The San Diego Padres’ front office can all let out a collective sigh. Their big-time free-agent signing isn’t just starting to show signs of life, he’s been absolutely raking.
There’s been a lot said about the San Diego Padres signing Eric Hosmer to an eight-year, $144 million deal just before the start of Spring Training.
Most have praised the Friars for inking such a talented player at below market value. Others haven’t been as kind in their assessment of the signing.
Their complaints grew even louder after he was his average dip down to .241 on April 22. What lit their fires even more so was his measly .323 on-base percentage at the time. He was clearly mired in a nasty slump.
Selective memory apparently pushed his 4-for-5 game just five days earlier against the Dodgers out of mind. Because there were plenty of folks jumping on the “Hosmer Was a Bad Signing” bandwagon by the end of that week.
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In the time since the Friars’ thirteen-run outburst against the Rockies on April 23, Hosmer has gone 13-for-26.
By my math, that equates to a .500 batting average, plus he’s had four doubles, a triple, a home run, and four runs batted in.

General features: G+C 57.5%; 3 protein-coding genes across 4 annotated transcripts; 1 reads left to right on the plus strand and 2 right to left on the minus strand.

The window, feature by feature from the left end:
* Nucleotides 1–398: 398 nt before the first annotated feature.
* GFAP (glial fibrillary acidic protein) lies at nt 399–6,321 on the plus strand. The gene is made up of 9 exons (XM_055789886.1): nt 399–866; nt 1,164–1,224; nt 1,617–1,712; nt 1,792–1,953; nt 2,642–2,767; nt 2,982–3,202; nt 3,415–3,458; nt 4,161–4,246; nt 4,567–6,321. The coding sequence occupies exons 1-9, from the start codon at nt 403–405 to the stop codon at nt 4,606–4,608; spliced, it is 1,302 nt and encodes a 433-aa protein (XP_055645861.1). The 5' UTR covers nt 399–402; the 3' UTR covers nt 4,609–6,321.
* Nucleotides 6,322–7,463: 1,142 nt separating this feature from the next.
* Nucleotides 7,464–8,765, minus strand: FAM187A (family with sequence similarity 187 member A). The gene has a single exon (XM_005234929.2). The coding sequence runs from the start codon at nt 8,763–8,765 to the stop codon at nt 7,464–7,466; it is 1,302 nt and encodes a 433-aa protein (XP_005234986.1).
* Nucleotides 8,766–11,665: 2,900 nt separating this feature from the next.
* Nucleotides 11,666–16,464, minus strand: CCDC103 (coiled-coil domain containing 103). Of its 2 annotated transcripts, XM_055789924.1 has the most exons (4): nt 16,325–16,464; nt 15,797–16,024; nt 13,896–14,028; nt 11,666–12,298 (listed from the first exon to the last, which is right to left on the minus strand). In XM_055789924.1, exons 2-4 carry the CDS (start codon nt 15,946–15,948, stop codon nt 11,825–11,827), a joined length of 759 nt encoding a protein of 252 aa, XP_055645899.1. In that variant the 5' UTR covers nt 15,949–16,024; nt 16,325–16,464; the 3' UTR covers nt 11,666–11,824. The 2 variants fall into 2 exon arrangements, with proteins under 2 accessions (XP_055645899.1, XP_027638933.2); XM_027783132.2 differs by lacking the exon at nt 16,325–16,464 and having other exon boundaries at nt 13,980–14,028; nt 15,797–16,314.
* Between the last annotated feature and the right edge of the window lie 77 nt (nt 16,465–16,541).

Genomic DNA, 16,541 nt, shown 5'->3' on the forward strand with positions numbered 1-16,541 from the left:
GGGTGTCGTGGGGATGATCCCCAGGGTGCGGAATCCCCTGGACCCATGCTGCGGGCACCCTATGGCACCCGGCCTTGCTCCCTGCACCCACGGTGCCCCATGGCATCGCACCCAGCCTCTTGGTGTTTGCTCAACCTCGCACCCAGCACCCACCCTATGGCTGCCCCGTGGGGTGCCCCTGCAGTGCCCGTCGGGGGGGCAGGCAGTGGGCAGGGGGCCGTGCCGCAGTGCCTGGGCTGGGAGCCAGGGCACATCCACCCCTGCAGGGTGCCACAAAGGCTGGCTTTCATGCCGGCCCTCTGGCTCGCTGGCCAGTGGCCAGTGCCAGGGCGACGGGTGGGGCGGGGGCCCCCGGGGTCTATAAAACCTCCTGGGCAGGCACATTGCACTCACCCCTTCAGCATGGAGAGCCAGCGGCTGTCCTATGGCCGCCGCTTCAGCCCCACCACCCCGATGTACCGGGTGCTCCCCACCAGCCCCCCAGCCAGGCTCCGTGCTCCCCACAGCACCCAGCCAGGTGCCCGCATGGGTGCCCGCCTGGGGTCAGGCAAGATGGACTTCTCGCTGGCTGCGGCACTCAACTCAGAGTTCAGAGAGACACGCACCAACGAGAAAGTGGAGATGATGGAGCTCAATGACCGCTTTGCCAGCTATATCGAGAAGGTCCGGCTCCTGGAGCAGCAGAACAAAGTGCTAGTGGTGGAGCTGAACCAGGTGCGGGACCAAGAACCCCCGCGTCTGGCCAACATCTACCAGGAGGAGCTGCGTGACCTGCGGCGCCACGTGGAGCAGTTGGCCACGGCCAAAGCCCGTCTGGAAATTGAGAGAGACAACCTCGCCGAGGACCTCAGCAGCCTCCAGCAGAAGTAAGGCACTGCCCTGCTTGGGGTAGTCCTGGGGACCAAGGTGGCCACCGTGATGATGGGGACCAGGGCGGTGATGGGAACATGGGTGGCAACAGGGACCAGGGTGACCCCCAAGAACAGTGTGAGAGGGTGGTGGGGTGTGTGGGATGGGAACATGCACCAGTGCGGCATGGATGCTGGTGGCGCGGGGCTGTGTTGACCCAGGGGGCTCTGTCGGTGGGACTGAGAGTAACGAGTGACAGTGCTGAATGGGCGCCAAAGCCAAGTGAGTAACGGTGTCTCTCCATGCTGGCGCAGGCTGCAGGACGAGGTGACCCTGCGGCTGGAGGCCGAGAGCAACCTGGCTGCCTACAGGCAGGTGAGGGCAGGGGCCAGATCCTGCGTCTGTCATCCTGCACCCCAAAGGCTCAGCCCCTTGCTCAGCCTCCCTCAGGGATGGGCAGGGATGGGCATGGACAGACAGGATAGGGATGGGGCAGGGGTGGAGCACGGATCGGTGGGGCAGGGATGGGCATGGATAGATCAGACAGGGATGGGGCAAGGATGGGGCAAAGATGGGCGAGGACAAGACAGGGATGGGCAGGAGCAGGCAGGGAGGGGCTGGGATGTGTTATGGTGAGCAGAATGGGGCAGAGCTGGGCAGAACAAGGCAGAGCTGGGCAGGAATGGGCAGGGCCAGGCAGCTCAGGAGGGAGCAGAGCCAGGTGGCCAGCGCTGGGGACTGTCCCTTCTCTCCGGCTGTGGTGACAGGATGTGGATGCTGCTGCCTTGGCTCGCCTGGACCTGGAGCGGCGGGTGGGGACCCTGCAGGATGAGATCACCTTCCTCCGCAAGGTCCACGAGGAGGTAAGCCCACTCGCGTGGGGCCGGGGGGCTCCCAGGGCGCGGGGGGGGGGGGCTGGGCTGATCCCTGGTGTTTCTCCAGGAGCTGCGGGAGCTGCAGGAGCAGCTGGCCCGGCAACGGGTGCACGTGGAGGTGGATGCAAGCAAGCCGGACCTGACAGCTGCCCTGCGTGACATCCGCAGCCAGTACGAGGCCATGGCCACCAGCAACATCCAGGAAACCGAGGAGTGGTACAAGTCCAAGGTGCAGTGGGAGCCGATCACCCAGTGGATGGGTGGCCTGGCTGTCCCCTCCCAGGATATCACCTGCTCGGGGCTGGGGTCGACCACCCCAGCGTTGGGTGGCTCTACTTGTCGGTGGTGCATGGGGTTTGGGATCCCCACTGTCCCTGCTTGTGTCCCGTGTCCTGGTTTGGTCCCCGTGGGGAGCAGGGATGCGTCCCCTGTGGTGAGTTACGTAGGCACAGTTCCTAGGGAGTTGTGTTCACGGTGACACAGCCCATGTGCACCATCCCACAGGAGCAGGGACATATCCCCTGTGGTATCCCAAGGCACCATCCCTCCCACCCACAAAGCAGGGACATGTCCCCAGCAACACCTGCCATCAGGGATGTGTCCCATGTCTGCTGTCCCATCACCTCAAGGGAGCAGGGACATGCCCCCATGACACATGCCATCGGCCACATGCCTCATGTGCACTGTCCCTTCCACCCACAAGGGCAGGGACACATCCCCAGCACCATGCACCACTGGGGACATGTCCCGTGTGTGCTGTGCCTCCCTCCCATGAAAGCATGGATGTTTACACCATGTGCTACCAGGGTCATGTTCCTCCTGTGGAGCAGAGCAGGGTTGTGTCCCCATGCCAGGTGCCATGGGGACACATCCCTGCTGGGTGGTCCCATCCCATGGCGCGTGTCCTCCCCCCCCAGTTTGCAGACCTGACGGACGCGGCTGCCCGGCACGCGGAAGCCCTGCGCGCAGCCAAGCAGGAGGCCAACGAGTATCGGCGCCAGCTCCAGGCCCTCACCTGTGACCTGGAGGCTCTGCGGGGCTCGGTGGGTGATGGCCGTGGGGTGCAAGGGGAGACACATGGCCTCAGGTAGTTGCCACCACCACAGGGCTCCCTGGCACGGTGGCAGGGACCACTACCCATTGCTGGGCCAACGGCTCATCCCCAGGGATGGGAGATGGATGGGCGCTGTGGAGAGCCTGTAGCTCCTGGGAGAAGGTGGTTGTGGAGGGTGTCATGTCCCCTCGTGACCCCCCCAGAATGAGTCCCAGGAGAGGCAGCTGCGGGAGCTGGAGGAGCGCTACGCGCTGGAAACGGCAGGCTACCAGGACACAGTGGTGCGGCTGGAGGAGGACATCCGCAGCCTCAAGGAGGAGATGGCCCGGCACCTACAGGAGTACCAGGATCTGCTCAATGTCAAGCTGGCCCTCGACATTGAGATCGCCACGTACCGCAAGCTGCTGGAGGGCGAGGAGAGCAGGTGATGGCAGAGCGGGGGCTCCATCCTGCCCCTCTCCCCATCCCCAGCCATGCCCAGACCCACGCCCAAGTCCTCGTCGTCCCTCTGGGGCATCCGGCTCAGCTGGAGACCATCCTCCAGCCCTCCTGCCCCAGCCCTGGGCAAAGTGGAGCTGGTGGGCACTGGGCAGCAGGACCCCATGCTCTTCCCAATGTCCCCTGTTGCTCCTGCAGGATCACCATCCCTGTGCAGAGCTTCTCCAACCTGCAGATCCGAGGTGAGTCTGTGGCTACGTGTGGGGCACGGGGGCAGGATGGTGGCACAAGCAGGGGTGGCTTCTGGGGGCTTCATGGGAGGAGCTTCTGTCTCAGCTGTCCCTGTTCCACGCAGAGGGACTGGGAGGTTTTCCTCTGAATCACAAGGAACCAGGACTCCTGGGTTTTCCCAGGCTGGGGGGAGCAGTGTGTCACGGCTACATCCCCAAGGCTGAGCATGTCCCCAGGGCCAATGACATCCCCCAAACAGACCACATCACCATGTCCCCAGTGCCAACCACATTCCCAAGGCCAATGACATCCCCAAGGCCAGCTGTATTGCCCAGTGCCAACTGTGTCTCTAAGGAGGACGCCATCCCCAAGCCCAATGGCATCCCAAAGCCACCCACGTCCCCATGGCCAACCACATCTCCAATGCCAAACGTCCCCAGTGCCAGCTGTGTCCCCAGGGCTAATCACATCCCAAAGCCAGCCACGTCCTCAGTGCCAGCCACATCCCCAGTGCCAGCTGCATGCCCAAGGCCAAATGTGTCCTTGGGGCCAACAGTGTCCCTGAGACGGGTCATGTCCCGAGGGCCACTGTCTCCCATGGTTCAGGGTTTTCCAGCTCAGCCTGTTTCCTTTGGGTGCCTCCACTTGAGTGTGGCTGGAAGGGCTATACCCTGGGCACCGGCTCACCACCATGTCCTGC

He’s only racked up four strikeouts over that time compared to the eight walks he’s drawn.
His on-base percentage over his last seven games is a mind-blowing .618. Though, what’s even more impressive is his 1.464 OPS.
If Hosmer, 28, can kick himself into gear and continue this awesome run he’s been on at the plate, it would bode very well for the chances of rattling off five or six wins in a row and cutting that huge D-Backs lead down a bit.
The catalytic parts that the Friars need to be consistently working in order for their engine to put out power are starting to find their rhythm. Hosmer finding his stroke could only be good news for the San Diego Padres.
Hosmer’s season stats are getting back to respectability
Hosmer already has his season slashes up to .303/.402/.906, though he’s got just three home runs and eight RBI.
He’s currently third in the league in batting average, on-base percentage, and slugging percentage among qualified first basemen, with Freeman and Brandon Belt of the Giants leading the way in all three categories.
While his current stats do indicate a slight dip from his outstanding 2017 season, power-wise at least, he’s got plenty of time to even that side of his game out after his drought-littered first month of the year.
Once Wil Myers returns and starts hitting, he’ll hopefully join a still-raking Hosmer, the rookie sensation Franchy Cordero, a still hanging around Jose Pirela, and a slowly-coming-out-of-it Freddy Galvis, there’s telling what could transpire.
I’m not saying that they’ll go from worst to first, but I will not waver away from what I said earlier this spring; the San Diego Padres can most-indeed be a competitive team if all of the working pieces are functioning correctly.